THIRTY-ONE years ago, The Economist created the Big Mac index as a way of gauging how different currencies stacked up against the dollar. The index is based on the theory of purchasing-power parity, the idea that in the long run, exchange rates should adjust so that the price of an identical basket of tradable goods is the same. Our basket contains one item, a Big Mac.

The latest version of the index shows, for example, that a Big Mac costs $5.30 in America, but just ¥380 ($3.36) in Japan. The Japanese yen is thus, by our meaty logic, 37% undervalued against the dollar.

...

Africa is Islamic banking’s new frontier

Thu, 07/13/2017 - 15:21

IN 2008 Ethiopia’s conservative central bank experimented: it authorised interest-free banking. Interest is prohibited under sharia law, so the move was lauded as a step towards expanding financial services for the country’s large and often poor Muslim minority. But momentum soon stalled. An attempt to launch a fully-fledged Islamic bank foundered. Today most of Ethiopia’s big commercial banks offer a narrow range of Islamic financial products, but to few customers. Islamic finance in Ethiopia was stillborn.

Outside Africa, Islamic finance is in much healthier condition. Between 2007 and 2014, the sector tripled in size (although growth has slowed lately). Total assets are around $1.9trn. Sub-Saharan Africa accounts for less than 2% of this, yet it should be especially fertile territory. The continent’s Muslim population is 250m and growing. And according to the World Bank, as many as 350m Africans do not have a bank account.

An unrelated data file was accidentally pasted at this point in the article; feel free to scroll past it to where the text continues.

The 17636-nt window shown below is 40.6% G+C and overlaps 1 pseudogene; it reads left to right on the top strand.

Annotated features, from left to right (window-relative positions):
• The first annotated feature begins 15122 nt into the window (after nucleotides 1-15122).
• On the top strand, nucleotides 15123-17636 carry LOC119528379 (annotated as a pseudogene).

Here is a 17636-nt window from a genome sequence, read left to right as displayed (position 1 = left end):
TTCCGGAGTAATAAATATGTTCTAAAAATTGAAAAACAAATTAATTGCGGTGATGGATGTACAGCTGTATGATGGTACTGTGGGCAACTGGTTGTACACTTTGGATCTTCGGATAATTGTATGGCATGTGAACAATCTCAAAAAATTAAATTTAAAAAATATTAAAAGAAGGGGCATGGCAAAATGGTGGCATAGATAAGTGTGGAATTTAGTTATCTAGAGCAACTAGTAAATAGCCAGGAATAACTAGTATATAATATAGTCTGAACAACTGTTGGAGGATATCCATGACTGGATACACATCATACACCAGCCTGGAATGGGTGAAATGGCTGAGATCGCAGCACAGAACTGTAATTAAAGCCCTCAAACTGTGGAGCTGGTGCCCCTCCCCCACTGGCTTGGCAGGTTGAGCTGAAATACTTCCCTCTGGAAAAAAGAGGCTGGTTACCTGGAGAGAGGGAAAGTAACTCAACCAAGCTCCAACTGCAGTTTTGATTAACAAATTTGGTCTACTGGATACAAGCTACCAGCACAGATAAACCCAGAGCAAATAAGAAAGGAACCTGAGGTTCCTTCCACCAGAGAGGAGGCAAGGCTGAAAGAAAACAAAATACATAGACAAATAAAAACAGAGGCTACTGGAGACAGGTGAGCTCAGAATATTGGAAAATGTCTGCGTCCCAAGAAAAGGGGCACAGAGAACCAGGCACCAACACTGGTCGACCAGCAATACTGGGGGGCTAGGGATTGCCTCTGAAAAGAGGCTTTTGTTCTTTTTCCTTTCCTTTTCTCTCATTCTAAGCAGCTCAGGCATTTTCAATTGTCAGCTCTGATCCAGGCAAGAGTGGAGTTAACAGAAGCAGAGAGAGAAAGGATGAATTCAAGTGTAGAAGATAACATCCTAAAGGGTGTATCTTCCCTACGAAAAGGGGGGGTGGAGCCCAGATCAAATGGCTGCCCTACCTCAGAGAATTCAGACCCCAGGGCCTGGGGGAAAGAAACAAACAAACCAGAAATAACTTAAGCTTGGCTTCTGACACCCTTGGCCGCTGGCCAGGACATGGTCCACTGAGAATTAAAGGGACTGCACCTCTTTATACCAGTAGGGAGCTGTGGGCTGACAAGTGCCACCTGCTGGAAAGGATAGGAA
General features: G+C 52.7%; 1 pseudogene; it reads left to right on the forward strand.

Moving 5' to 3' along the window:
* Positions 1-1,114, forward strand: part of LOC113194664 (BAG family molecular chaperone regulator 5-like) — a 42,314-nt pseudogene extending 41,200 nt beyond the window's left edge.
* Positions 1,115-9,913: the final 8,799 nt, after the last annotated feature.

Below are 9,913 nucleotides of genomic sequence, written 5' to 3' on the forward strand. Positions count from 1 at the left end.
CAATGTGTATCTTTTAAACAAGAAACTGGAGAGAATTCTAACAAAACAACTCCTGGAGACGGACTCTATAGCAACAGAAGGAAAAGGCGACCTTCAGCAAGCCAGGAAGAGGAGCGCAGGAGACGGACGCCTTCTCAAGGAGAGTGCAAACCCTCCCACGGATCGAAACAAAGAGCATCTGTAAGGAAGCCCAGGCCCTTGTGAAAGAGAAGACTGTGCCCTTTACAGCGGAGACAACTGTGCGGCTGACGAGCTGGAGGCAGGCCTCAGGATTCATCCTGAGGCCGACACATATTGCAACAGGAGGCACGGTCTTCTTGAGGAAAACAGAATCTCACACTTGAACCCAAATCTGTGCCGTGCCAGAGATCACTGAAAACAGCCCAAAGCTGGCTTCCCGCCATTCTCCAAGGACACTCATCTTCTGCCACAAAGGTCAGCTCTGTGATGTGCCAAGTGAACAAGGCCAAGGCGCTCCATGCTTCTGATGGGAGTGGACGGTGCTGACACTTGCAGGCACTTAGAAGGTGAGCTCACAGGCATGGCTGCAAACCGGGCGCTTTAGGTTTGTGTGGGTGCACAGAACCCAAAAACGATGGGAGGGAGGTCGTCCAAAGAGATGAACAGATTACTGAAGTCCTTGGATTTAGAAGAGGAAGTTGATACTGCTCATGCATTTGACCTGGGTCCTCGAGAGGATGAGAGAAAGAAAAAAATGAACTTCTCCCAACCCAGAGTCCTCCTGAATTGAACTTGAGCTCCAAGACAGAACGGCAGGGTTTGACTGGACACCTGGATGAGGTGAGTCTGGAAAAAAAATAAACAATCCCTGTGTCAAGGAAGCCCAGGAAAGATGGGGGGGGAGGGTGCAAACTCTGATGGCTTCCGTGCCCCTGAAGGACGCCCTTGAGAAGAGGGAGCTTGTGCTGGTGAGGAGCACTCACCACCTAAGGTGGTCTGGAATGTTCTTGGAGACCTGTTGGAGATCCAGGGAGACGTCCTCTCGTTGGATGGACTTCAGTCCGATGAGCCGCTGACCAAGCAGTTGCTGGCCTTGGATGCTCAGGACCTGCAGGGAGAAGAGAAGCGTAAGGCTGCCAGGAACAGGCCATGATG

Several countries are vying to become...

Climate change and inequality

Thu, 07/13/2017 - 15:21

ON JULY 12, the Larsen C ice shelf in Antarctica disgorged a chunk of ice the size of Delaware, a small state on America’s east coast. America’s government seems unfazed by the possibility that such shifts might one day threaten Delaware itself. Its climate defiance grows not only from the power of its fossil-fuel industry and the scepticism of the Republican party, but also from a sense of insulation from the costs of global warming. This confidence is misplaced. New research indicates not only that climate change will impose heavy costs on the American economy, but also that it will exacerbate inequality.